Philadelphia resident and noted animal lover Tara Loller works as the policy implementation manager for the Humane Society of the United States’s Puppy Mills Campaign; more to the point, she’s dedicated her life to improving those of less fortunate beasts that have been abused, hoarded or cruelly neglected. Loller sat down with PW this week to discuss the Puppy Mill Campaign, her time spent working for the PSPCA and the best places to go to adopt a new animal friend.
For those who may not know, can you explain what a puppy mill is and why it’s bad?
A puppy mill is a mass production of puppies. It’s basically the breeding dogs that suffer the most, because they’re kept for a certain amount of years until they’re no longer worthy for breeding purposes, and then they’re destroyed or passed on to the next person that’s going to try and breed them again. Pennsylvania has an enormous amount of puppy mills. It used to be called the puppy mill capital of the East—Lancaster County, the areas around there.
We’ve seen everything from dogs that get shot at the end of their breeding life, drowning tanks on properties, being tossed in piles, things like that—they live really terrible lives. They don’t get the social interaction that dogs crave. They don’t get out of their cages often. They might be in a pen where they can barely turn around and then they’re squished in there with maybe five or six other dogs. So everything from unsanitary conditions where the ammonia level is sky high, feces everywhere, matting, lack of veterinary care, everything that you could think of that could be going on. It’s not a place for man’s best friend.
Every year, there are millions of animals put down in the shelters because of puppy mills. People will go out and they’ll buy a dog on the Internet, or they’ll drive out to Lancaster County and they’ll buy a dog, and they’re not realizing this is directly correlated to what’s happening for all the other animals that are in shelters. Because if they were to go to their local shelter and adopt, that saves the life of the dog they adopted, and it also opens a spot [at the shelter] for another dog to get a chance, too. You know, every year there are millions that are put down that are healthy. They’re not behaviorally challenged, they’re not sick, it’s just a numbers game—and the shelters do the best they can, but it’s really, it’s the consumers that need to educate themselves and understand that when you buy from a pet store or you buy online you’re supporting the puppy mill industry.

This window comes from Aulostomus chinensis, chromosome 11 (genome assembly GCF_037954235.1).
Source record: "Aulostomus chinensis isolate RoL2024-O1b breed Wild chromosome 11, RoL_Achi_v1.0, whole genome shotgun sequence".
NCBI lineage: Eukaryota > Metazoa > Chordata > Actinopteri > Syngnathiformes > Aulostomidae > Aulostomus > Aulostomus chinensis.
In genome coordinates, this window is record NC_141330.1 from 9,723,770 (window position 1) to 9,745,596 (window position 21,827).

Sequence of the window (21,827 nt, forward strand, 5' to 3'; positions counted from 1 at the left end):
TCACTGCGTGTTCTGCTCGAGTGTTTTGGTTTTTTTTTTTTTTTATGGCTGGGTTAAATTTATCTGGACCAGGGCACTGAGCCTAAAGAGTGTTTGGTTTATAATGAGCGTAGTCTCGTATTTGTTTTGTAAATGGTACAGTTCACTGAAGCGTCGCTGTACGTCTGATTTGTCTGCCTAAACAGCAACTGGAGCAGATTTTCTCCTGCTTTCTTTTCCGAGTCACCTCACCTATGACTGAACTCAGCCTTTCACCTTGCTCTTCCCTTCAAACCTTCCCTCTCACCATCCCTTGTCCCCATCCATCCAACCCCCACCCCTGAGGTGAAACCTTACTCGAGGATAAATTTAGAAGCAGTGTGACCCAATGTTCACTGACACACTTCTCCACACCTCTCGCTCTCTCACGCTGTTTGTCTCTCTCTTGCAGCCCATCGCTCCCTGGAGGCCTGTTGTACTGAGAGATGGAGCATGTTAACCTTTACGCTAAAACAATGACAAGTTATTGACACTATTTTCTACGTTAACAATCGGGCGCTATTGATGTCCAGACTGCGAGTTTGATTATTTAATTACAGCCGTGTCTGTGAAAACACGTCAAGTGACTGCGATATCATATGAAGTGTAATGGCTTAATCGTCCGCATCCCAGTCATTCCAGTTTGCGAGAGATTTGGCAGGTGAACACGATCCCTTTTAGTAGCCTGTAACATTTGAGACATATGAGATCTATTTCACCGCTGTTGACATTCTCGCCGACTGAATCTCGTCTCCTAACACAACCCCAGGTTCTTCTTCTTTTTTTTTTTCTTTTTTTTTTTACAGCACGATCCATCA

You used to be a PSPCA humane officer working in Philadelphia and Lancaster counties. What did that entail?
I [responded to] everything from dog fighting, cock fighting, hoarding situations, backyard breeder cases, abandonment cases—every type of cruelty and neglect.
So what are some things you’ve seen?
Oh my god—houses that have 200 cats in them and the floor’s covered with feces. I’ve seen abandonment cases where the animal was—where somebody literally shut the door on them and knew that they were going to starve to death. And when I got there, you could see every single bone. And them trying to eat every single thing that’s around, like plastic just to fill their bellies. I saw backyard breeders, basically people stacking and breeding animals in the basement where the animals lived in complete darkness and their puppies were sold, you know, constantly. And the turnover was just about profit. Dog-fighting cases, you know, where the animals are fought to the end and sometimes you’re there too late and the animal is done. You know, things like that. I saw very very severe cruelty even in instances in which juveniles are doing torturous things to animals. Everything you could not want to think of, I saw. I’ve had cases where a horse was being kept in a back alley. I had a case where there was a hybrid wolf on a chain and the chain was cut into its leg.
How do you get pet stores to stop buying and selling puppies from mills?
We’ve had over 2,200 pet stores nationally sign the Puppy Friendly Pet Store Pledge, where they convert to the adoption methods, so they’re pulling from local shelters and rescues and adopting out animals instead of buying from a broker or a puppy mill. We have the puppy mill tip line, which basically encourages people to report puppy mills, and there’s a $5,000 reward if the case goes through to conviction. We have the Breeders Surrender Fund for puppy mills that are shutting down—they can choose not to kill their breeding stock and we’ll work with a local rescue to get them vetted and help the rescues place them. These are just a couple of things we do. Right now our big focus is on flea markets—because again, the conditions are terrible and they’re coming from puppy mills.